Our approach began with a field assessment in Marquette, followed by community outreach through online surveying, meetings with community stakeholders, and focus groups for the business community, area residents, university faculty and staff, and students. Findings from the community engagement helped to qualify results from our retail and residential supply and demand analyses, which identified opportunity for growth in various retail categories and housing value brackets to complement the existing stock. Our recommendations included illustrative development plans for the property, and specific development guidelines and tenant recommendations to enliven the area, connect the campus to the community, and bring in each element of living, working, and playing.

We provided the university with a full report which included an executive summary and appendices that contained explanations of the methodology used, detailed findings from the analyses, custom maps, and results from the community engagement process. We also provide pro forma financial models for the development to illustrate the financial considerations related to the project.

Automotive Industry Analysis and Presentation: State of Illinois Financial Forecast Forum

The Illinois City/County Management Association, Illinois Government Finance Officers Association and the Northern Illinois University Center for Governmental Studies Civic Leadership Academy holds an annual financial forecast forum for municipal leaders and financial officers from throughout the state. The day long forum for 2009 attracted more than 50 attendees, and feature speakers from the federal reserve, the banking, retail, and real estate sectors, as well as a presentation on the automotive industry by AEG’s Scott Watkins.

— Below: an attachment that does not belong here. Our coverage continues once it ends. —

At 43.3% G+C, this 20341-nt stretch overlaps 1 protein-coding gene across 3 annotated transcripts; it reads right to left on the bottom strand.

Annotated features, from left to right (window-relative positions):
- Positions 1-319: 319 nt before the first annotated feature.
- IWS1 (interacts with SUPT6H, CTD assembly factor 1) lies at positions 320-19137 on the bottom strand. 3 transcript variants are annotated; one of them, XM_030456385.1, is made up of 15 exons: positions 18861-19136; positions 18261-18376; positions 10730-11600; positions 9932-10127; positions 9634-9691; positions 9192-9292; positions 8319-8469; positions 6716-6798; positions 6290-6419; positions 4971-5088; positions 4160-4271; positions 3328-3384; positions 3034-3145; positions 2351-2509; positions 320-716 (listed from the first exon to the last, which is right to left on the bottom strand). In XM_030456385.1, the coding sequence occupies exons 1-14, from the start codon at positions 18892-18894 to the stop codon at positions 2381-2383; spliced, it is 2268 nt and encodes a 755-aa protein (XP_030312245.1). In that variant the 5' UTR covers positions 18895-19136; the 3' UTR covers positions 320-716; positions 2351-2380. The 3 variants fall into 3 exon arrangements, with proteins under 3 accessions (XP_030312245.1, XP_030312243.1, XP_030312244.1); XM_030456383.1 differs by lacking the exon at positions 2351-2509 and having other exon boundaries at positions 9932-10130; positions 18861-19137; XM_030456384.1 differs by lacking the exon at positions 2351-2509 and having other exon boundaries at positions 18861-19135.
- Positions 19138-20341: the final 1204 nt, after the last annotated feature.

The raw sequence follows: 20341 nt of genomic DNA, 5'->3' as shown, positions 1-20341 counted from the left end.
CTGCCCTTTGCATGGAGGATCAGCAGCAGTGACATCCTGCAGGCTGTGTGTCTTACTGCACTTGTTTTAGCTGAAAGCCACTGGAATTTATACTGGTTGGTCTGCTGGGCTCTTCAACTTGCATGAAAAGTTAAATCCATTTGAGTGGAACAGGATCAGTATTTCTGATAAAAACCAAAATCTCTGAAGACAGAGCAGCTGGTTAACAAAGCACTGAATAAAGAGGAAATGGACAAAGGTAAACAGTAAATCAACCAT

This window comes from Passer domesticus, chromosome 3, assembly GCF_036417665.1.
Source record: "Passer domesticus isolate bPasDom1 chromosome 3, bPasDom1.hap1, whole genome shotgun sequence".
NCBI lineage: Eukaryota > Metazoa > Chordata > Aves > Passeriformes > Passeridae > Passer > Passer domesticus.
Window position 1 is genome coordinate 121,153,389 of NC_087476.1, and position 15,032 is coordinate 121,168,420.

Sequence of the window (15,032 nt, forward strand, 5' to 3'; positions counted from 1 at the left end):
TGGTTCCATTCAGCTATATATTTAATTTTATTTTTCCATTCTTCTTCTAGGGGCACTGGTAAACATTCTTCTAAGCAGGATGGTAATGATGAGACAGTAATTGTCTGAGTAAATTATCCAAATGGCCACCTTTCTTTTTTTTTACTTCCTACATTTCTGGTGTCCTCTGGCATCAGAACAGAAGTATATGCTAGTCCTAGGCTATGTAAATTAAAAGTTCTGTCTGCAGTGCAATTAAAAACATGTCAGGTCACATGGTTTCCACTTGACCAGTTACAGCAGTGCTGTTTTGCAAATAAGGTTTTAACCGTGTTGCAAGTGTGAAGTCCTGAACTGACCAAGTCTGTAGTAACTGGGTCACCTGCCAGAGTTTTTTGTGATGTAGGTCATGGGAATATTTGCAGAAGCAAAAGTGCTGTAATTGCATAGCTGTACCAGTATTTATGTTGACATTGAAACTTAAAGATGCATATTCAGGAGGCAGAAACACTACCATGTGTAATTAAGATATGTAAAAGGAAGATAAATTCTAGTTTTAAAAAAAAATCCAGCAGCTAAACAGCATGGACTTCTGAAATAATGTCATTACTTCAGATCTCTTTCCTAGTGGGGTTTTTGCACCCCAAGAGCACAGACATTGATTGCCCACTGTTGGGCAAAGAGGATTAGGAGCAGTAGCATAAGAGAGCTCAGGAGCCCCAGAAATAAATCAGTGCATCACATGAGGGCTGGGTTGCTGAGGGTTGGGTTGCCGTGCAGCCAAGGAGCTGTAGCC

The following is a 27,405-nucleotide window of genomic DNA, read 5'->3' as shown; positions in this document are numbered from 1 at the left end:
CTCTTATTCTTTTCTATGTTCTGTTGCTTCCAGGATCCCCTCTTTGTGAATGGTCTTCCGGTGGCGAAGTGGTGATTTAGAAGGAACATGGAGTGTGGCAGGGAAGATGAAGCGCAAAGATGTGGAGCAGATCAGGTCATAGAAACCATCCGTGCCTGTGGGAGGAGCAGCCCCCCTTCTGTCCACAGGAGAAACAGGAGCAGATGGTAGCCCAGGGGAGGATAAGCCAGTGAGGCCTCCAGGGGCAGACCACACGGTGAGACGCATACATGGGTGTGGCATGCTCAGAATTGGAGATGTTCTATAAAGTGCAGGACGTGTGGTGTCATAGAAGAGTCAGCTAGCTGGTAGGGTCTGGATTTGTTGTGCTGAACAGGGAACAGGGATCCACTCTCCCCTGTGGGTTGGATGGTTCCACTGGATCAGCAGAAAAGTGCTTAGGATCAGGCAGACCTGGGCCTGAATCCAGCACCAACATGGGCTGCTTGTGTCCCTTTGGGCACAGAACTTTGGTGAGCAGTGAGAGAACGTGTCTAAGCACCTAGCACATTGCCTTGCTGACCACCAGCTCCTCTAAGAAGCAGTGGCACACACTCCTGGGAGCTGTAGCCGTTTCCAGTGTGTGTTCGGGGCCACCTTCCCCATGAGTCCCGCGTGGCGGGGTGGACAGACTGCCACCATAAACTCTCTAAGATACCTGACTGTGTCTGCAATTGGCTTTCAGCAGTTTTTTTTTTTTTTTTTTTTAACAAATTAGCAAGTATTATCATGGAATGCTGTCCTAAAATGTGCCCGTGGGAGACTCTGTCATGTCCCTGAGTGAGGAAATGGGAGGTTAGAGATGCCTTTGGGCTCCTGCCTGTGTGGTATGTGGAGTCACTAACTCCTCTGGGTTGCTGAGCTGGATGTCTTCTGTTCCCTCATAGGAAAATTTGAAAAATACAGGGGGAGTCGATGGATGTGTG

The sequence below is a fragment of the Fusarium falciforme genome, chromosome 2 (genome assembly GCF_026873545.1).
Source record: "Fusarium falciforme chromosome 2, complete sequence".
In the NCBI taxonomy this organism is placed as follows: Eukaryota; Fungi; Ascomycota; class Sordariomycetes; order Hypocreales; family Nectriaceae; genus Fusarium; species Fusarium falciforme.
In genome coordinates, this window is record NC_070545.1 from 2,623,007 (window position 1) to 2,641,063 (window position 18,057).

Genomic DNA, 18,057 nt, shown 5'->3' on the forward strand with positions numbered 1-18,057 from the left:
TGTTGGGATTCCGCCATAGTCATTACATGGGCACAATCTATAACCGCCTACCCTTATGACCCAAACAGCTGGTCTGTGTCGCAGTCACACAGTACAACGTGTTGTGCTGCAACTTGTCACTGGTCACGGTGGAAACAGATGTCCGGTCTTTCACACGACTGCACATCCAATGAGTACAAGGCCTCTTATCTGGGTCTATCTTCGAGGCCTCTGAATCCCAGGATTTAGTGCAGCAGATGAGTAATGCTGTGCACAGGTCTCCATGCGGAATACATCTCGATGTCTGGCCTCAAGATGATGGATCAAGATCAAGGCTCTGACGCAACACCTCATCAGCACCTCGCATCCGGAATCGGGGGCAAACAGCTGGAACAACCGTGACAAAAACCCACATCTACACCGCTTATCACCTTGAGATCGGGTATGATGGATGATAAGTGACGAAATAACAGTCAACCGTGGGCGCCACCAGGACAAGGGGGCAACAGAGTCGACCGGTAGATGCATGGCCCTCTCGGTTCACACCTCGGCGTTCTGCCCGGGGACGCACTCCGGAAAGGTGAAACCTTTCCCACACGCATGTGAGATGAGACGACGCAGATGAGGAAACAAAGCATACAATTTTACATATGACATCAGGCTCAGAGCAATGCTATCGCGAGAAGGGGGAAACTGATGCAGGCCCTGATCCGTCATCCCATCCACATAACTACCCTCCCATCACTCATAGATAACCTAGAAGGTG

Our presentation addressed: the global nature of the automotive industry and overall economic slowdown; what the automotive industry in the State of Illinois region looks like and how it has changed in recent years; how the industry slowdown might impact automotive operations in the state; the current and forthcoming issues that will further challenge the automotive industry and regional economies that strongly depend on automotive industry employment; and the need to automotive dealership contraction and how that will impact communities throughout the country.

The presentation was delivered to the over 50 attendees of the forum at Northern Illinois State University’s Naperville, Illinois campus. After the presentation AEG consultant Caroline Sallee joined Scott Watkins to address questions from the audience.

Countries, Tastes, and the Value of Beer Franchises in the United States

Patrick L. Anderson and Ilhan K. Geckil

A review of valuation methods in the alcoholic beverage industry.

Land Use and Infrastructure Investments by Olympic Host Cities